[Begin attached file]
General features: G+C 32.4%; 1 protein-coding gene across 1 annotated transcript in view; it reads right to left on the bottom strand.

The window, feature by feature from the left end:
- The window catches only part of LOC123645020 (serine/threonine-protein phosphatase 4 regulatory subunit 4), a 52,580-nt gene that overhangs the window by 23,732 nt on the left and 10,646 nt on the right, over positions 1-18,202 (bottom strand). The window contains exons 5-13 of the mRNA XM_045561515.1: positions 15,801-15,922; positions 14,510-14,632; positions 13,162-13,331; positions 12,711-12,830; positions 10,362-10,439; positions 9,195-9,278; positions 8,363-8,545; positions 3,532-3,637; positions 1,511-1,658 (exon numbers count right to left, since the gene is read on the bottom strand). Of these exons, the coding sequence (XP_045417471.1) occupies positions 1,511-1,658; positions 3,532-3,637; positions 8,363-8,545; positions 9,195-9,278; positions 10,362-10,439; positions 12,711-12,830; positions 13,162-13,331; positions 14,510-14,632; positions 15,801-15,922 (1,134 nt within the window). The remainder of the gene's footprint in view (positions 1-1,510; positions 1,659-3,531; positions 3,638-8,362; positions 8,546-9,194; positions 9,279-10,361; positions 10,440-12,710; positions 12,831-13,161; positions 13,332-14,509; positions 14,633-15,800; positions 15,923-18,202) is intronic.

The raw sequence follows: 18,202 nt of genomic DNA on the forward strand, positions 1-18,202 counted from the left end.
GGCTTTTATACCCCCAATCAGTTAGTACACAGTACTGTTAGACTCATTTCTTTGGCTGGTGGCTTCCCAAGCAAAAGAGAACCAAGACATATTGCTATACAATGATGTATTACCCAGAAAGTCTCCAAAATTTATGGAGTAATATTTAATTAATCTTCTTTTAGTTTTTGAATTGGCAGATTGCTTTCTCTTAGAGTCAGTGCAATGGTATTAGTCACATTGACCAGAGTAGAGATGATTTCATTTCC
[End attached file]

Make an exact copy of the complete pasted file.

General features: G+C 32.4%; 1 protein-coding gene across 1 annotated transcript in view; it reads right to left on the bottom strand.

The window, feature by feature from the left end:
- The window catches only part of LOC123645020 (serine/threonine-protein phosphatase 4 regulatory subunit 4), a 52,580-nt gene that overhangs the window by 23,732 nt on the left and 10,646 nt on the right, over positions 1-18,202 (bottom strand). The window contains exons 5-13 of the mRNA XM_045561515.1: positions 15,801-15,922; positions 14,510-14,632; positions 13,162-13,331; positions 12,711-12,830; positions 10,362-10,439; positions 9,195-9,278; positions 8,363-8,545; positions 3,532-3,637; positions 1,511-1,658 (exon numbers count right to left, since the gene is read on the bottom strand). Of these exons, the coding sequence (XP_045417471.1) occupies positions 1,511-1,658; positions 3,532-3,637; positions 8,363-8,545; positions 9,195-9,278; positions 10,362-10,439; positions 12,711-12,830; positions 13,162-13,331; positions 14,510-14,632; positions 15,801-15,922 (1,134 nt within the window). The remainder of the gene's footprint in view (positions 1-1,510; positions 1,659-3,531; positions 3,638-8,362; positions 8,546-9,194; positions 9,279-10,361; positions 10,440-12,710; positions 12,831-13,161; positions 13,332-14,509; positions 14,633-15,800; positions 15,923-18,202) is intronic.

The raw sequence follows: 18,202 nt of genomic DNA on the forward strand, positions 1-18,202 counted from the left end.
GGCTTTTATACCCCCAATCAGTTAGTACACAGTACTGTTAGACTCATTTCTTTGGCTGGTGGCTTCCCAAGCAAAAGAGAACCAAGACATATTGCTATACAATGATGTATTACCCAGAAAGTCTCCAAAATTTATGGAGTAATATTTAATTAATCTTCTTTTAGTTTTTGAATTGGCAGATTGCTTTCTCTTAGAGTCAGTGCAATGGTATTAGTCACATTGACCAGAGTAGAGATGATTTCATTTCC